How to Make Wine from a Kit
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While traditional winemaking is labor-intensive and involves using raw ingredients--freshly harvested grapes and fruits--that are crushed, pressed and de-stemmed; making wine from a kit is fast, simple and a great way to dive into winemaking or to try a varietal that is not available to you locally!
Wine kits have ingredients made from pure grape juice, that has had 30-70-percent of the water content extracted from the juice. That water is added back in during your winemaking process. Every kit includes specific instructions related to fermentation and maturation time; but in general kits with less juice are meant to be consumed sooner and those with more juice (and sometimes grape skins) can be aged longer.
Ready to make wine from a kit? The first step is choosing which kit you want to make. Wine kits include all the ingredients you need. Try a more common Merlot or Pinto Grigio or take the plunge with something different like Watermelon.
Then, gather some basic equipment (which if you are a beer brewer, you probably already have). Here is what you will need:
- Primary Fermenter: A food grade plastic bucket or glass carboy (6.5 or 7.9 gallon for a 6 gallon batch)
- Secondary Fermenter: A food grade plastic or glass carboy (6 gallon for a 6 gallon batch)
- Airlock and Stopper (Bung)
- Bottle Filler (wand)
- Corker & Corks
- A long spoon for stirring
- Siphon and tubing
- Thermometer/Temperature Strip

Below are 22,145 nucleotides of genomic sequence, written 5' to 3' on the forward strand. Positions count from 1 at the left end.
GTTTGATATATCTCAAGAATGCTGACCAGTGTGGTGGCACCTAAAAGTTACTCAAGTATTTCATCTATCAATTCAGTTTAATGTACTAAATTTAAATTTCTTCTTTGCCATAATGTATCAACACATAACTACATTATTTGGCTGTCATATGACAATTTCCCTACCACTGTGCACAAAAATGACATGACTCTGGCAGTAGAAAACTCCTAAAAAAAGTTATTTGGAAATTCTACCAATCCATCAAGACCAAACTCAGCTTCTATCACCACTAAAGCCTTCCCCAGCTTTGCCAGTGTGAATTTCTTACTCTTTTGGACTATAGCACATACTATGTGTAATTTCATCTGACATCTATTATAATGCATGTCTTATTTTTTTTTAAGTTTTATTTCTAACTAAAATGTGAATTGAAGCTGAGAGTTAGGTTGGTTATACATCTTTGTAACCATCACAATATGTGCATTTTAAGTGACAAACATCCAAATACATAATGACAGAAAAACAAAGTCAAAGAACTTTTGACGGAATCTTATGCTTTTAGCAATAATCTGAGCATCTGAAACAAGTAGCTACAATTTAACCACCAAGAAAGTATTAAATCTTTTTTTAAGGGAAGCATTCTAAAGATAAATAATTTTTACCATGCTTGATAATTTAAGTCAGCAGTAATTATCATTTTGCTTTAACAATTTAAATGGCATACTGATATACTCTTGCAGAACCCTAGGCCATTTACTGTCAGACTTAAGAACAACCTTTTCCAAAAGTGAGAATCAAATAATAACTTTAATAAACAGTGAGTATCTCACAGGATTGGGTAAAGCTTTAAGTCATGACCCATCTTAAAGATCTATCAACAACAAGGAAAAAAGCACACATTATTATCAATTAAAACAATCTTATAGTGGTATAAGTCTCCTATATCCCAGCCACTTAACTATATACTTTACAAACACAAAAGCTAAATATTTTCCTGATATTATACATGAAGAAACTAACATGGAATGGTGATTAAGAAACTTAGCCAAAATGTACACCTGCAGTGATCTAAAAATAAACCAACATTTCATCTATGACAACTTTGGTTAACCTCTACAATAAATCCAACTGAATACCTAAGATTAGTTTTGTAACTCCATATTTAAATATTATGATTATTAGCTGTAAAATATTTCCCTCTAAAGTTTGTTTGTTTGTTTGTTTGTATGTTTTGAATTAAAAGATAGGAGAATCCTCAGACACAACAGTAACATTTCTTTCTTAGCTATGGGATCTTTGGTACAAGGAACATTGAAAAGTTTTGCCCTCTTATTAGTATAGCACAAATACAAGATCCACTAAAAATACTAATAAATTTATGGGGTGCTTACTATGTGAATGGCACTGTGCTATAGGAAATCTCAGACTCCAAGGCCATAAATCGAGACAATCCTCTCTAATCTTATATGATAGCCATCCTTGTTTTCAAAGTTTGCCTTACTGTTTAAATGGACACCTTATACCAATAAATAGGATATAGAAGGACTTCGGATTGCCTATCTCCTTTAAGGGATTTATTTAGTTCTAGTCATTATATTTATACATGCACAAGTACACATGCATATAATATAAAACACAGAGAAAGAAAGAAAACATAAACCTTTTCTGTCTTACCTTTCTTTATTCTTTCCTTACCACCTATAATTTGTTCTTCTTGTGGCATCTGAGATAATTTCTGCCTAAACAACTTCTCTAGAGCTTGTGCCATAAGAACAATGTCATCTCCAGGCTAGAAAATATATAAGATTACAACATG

- Bottle Bush
- Hydrometer: Used to determine alcohol content and fermentation progress
- Sulphites: Used for sanitizing equipment and preserving wine
Now, you are ready to make wine from a kit! The winemaking process is four steps: Primary Fermentation, Secondary Fermentation, Stabilizing and Clearing, and Bottling.
1. Primary Fermentation
This is the initial fermentation, in which yeast convert sugars in grape juice or must to alcohol (wine) and carbon dioxide. For this first step you:
- Clean and sanitize all equipment.
- Mix bentonite In warm water until dissolved & add to the fermenter.
- Add juice to fermenter.
- Use warm water to rinse remaining juice from the bag.
- Top off fermenter to the 6 gallon mark with water.
- Test gravity of the juice and record results.
- If your kit contains additives like oak or elderflowers, add those now.
- Add in your yeast (pitch).
- Add airlock and let it ferment for 5-7 days.
2. Secondary Fermentation
After the 5-7 days of primary fermentation, you are ready to do it all again! Secondary fermentation, which is really just the process of moving your wine from one container to another, helps remove sediment and clear the wine, reducing the risk of off-flavors.
- After checking to make sure the gravity is in the proper range, sanitize your 6 gallon carboy.
- Siphon (rack) wine into the 6 gallon carboy.
- Add airlock and wait at least 10 days for fermentation to finish.
3. Stabilizing & Clearing
This is when you remove all particles from your wine, ensuring a clear finish.
- Check that wine is at its correct final gravity.
- Add metabisulphite & sorbate.
- Thoroughly degass wine for 2 minutes.
- Add a clarifying agent (such as chitosan, isinglass or superkleer).
- Add F Pack (if included).
- Degass another 2 minutes.
- Attach airlock.
- Let sit for at least 14 days.
At the end of this step, your wine is really to drink.
- If after 14 days your wine is clear you can proceed to bottling.
- Sanitize bottles in a sulphite solution.
- Fill bottles using a bottling wand.
- Cork filled bottles.
- Let sit upright for 3-4 days so that the corks may fully expand.
- After that, store your bottles on their side somewhere cool (like your basement).
- Then, the final step: drink it up, gift it and enjoy it!
Philly Homebrew Outlet has a full array of over 75 special order wine kits. You can browse our selection here.